The owner of London's oldest family restaurant has called for a boycott of Deliveroo in August during chancellor Rishi Sunak's ‘eat out to help out' scheme, to take back control of their delivery systems and commission rates.
The scheme will see the government subsidise 50% of sit-down meals eaten at participating restaurants from Mondays to Wednesdays in August to the value of £10 a head.
Speaking to The Caterer, James Chiavarini, of Il Portico as well as Pizzicotto in London's Kensington, said he had been unhappy with Deliveroo's customer service for some time but that his complaints and those of his fellow restaurateurs have fallen on deaf ears, even though the platform charges 30-35% commission.
He said: "The customers don't realise that the restaurants have to stump up 35% - they just think that they pay the £2.50 just for the convenience of having it delivered to them cold and soggy. And then the customer rings me up and tells me ‘my pizza's cold'.
"We're the ones who are putting our necks on the line, putting our name out there. And all they're doing is putting all the liability onto us and taking all the money."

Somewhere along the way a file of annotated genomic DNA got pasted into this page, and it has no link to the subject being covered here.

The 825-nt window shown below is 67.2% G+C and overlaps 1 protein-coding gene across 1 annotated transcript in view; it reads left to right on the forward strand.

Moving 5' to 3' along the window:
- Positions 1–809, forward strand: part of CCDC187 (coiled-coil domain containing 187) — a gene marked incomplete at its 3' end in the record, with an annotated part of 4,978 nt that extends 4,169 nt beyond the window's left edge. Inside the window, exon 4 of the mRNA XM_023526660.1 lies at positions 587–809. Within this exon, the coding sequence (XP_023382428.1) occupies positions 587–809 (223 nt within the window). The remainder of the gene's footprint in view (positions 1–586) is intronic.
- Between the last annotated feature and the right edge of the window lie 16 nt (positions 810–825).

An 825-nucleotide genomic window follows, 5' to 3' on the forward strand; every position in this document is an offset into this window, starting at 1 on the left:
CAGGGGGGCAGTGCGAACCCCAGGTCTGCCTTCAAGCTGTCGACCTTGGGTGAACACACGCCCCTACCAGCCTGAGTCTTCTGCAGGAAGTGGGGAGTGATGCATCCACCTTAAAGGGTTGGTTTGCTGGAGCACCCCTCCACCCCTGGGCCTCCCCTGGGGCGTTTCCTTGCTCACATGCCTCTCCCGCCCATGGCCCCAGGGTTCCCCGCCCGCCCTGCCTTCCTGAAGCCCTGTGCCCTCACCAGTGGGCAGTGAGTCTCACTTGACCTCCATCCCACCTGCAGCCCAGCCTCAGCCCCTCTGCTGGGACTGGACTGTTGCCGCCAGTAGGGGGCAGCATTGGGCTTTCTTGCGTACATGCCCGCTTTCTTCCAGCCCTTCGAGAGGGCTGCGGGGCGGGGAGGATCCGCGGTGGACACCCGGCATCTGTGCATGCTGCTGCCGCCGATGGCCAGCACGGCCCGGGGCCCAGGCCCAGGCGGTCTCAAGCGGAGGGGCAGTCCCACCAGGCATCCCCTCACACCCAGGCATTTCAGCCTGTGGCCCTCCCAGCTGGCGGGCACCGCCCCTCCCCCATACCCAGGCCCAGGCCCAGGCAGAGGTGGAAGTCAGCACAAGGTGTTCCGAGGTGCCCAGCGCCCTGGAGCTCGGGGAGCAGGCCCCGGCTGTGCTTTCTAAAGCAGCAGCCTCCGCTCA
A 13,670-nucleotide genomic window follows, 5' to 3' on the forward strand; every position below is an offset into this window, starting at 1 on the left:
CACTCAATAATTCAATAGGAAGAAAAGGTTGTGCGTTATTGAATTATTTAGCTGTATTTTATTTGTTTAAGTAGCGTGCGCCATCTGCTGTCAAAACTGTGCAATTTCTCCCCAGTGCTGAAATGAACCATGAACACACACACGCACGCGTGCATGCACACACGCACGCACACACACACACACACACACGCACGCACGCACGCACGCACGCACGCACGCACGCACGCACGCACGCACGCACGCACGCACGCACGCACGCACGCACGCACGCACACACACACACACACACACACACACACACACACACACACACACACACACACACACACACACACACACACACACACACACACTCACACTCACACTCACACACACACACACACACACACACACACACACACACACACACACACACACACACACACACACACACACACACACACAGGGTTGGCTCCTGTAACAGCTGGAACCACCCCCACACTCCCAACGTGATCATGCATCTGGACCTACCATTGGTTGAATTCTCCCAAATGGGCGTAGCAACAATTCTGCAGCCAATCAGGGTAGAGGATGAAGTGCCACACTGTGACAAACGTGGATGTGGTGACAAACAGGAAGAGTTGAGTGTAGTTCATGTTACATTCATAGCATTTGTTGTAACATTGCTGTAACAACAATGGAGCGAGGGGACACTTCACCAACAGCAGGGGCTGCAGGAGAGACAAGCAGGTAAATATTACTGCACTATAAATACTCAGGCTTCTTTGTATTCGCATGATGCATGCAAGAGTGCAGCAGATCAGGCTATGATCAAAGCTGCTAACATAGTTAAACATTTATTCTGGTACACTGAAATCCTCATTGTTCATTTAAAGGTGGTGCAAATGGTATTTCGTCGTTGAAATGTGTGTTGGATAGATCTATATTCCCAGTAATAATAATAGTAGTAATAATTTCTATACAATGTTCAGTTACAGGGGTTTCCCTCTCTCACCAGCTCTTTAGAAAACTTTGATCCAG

He said that, unlike restaurant platforms like OpenTable, which have worked with him to maximises his restaurants' profits, Deliveroo's system doesn't benefit restaurants, but with the government-enforced closure of restaurants since March, many have been left feeling they have no other choice.
Chiavarini said: "It just doesn't work for us but we feel like we've got no choice. But now the tables have turned slightly in our favour with the 'eat out to help out'. If there are any other restaurants out there like us who want to regain control of their profit margins and send them a message that we're not happy with their terrible service and crucifying commission rate, get in touch with me and let's stick together on this.
"If we can get together and start a campaign, we've got a chance. And in August we can say to customers, why are you paying over the odds for a soggy pizza when you can have it [practically] for free in our restaurants? All of a sudden, from a customer perspective, it no longer makes sense to use Deliveroo in August."
A Deliveroo spokesperson said: "Deliveroo is committed to supporting local independent restaurants. We have been there for them throughout the crisis and we will be there during the recovery. From campaigning for a change to government policy to support restaurants, such as the cut in VAT, to introducing new tech tools to help customers dine-in safely, we have a positive track record of responding to the needs of our restaurant partners during this challenging time and this will continue to be our absolute priority."